The Gatekeeper’s Burden

by Josh Schlossberg

As a horror author who submits fiction to publishers, I often find myself standing in the cold outside the gates of the City of Readers. As an editor who gets submissions for anthologies, I’m also someone who decides who gets to come in.

In other words, I’m both a “gatekeeper” and someone who is “gate-kept.” So a question I’m always pondering is: What is the role (and responsibility) of a gatekeeper?

Over the years I’ve submitted my work to hundreds of editors and agents. In my experience, about half of them never respond at all. Many of the rest send a form rejection, usually months to even years later. Only a small percentage get back to me within several weeks to tell me they’ve passed on my work or not, and a handful of those will explain why.

Turns out, every gatekeeper I’ve interacted with has taught me how to become a better gatekeeper myself, sometimes by example, often by teaching me how not to behave.

Needless to say, a gatekeeper’s job is to let authors into the City of Readers who might interest at least some of its citizens. And because art is so subjective, taste plays a big role, and a gatekeeper is entitled to their tastes, however prosaic or peculiar.

Yet most gatekeepers primarily let those in who they know on sight or by reputation, nearly all of whom have passed through the gates before. Which makes sense since many citizens will be glad to see those familiar faces, and it’s a safe bet that the gatekeeper’s position won’t be called into question for this choice.

For instance, for each of the two anthologies I’ve edited—THE JEWISH BOOK OF HORROR (coming soon!) and TERROR AT 5280’—I’ve chosen a handful of “familiar faces” to showcase their talents and drive sales to the benefit of everyone involved.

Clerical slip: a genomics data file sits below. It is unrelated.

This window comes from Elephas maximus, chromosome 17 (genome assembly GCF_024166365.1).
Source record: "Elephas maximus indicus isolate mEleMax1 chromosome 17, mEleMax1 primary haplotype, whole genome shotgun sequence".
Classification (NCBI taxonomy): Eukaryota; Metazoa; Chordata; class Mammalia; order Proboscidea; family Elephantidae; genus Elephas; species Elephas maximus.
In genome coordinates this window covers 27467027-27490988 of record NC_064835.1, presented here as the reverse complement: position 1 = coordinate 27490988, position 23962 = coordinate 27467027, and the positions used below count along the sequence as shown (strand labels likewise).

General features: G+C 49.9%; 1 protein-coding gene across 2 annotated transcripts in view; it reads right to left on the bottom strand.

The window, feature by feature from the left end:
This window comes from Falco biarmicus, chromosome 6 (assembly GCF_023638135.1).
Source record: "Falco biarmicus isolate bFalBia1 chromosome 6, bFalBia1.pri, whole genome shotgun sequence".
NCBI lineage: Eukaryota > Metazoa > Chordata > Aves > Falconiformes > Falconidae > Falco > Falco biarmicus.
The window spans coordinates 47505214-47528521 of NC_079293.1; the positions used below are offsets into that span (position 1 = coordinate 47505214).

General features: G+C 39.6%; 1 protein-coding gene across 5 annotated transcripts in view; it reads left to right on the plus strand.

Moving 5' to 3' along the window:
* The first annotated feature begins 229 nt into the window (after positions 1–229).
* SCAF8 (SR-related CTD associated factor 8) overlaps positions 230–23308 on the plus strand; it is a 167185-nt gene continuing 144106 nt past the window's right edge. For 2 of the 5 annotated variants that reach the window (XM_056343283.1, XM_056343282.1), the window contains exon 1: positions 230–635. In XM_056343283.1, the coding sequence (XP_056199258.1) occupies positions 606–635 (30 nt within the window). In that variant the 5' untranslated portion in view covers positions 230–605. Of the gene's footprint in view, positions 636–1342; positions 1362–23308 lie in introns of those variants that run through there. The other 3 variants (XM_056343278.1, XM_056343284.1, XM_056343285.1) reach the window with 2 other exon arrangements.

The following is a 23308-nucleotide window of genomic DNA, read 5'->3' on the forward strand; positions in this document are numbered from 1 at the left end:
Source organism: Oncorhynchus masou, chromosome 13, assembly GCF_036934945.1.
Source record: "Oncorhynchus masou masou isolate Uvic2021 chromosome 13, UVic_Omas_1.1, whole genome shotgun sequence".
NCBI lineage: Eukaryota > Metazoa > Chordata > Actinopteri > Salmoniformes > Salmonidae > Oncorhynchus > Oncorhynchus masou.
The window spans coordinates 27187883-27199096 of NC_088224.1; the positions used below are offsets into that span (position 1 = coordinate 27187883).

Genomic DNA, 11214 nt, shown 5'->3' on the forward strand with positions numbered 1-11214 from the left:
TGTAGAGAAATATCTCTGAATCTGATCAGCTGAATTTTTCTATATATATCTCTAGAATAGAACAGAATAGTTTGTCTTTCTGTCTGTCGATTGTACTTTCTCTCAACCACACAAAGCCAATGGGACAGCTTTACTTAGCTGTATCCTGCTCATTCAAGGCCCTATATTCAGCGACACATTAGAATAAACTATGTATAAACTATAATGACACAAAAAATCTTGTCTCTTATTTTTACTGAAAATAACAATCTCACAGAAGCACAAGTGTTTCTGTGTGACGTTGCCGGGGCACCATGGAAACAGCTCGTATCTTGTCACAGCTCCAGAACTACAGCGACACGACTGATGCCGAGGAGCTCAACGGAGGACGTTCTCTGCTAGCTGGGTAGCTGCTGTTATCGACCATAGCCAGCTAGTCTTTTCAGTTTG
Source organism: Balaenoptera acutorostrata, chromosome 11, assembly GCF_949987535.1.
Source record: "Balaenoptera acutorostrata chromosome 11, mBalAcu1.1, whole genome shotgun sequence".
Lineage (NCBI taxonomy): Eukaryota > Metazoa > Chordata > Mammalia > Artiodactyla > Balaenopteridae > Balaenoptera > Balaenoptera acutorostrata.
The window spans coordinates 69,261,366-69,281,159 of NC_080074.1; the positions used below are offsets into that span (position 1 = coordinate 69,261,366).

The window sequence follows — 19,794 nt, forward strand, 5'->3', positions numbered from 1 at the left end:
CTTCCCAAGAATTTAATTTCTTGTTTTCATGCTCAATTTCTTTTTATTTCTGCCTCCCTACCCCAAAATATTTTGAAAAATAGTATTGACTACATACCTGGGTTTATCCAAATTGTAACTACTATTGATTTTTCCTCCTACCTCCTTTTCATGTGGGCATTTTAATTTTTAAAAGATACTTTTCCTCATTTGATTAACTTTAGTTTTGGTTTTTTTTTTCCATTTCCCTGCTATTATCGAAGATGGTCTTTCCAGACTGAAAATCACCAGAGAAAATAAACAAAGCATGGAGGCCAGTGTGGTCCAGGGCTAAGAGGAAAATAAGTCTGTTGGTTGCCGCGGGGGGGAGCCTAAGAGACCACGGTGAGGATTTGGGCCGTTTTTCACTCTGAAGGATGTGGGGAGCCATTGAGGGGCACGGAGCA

But as I see it, the real test of a gatekeeper is how we treat those we’ve never met before, many of whom have yet to set foot inside the city walls. Here is where we gatekeepers must take the time to think for ourselves what this new person might have to offer the citizenry.

In my role as editor, I try to judge each story on how well it fits into a particular anthology, which means that sometimes seasoned authors with polished stories don’t make it in while emerging writers with a cool idea do.

Finally, some gatekeepers are on the lookout for someone who might have potential for pleasing the citizenry but may need a little help smoothing out their rough edges.

Which is why I always choose a few fledgling yet promising authors who can make use of my own limited skills to help hone their product into something that makes the cut. This isn’t charity, it’s collaboration, and it’s for the good of the City of Readers.

Speaking of which, I’d like to take a moment to thank two gatekeepers in particular. The first is Julie Ann Dawson from Bards and Sages Quarterly who published my first short story (a vampiric bedbug tale called “Drain”). The second is Dawn Shea of D&T Publishing who published my first long fiction (my cosmic folk horror novella, MALINAE). Both of them let me into the City of Readers—making it easier for me to return over and over again in the future—and they inspire my gatekeeping today.

Now, if you’re a struggling author who can’t seem to find your way into the City of Readers, keep hunting, there are many gates aside from the main entrance. And if you still can’t find anyone to let you in…build your own damned gate!

But ultimately, I think a lot of the responsibility falls on the citizens of the City of Readers. It’s up to you to keep an eye on your gatekeepers, and if they’re preventing too many authors who you might like to read from passing through the gates, you have to let them know, because, ultimately, they work for you.

And if you’re a particularly bold and adventurous citizen, you might want to step outside the city walls yourself once in a while and see if there’s anyone out there in the cold you can escort in yourself.

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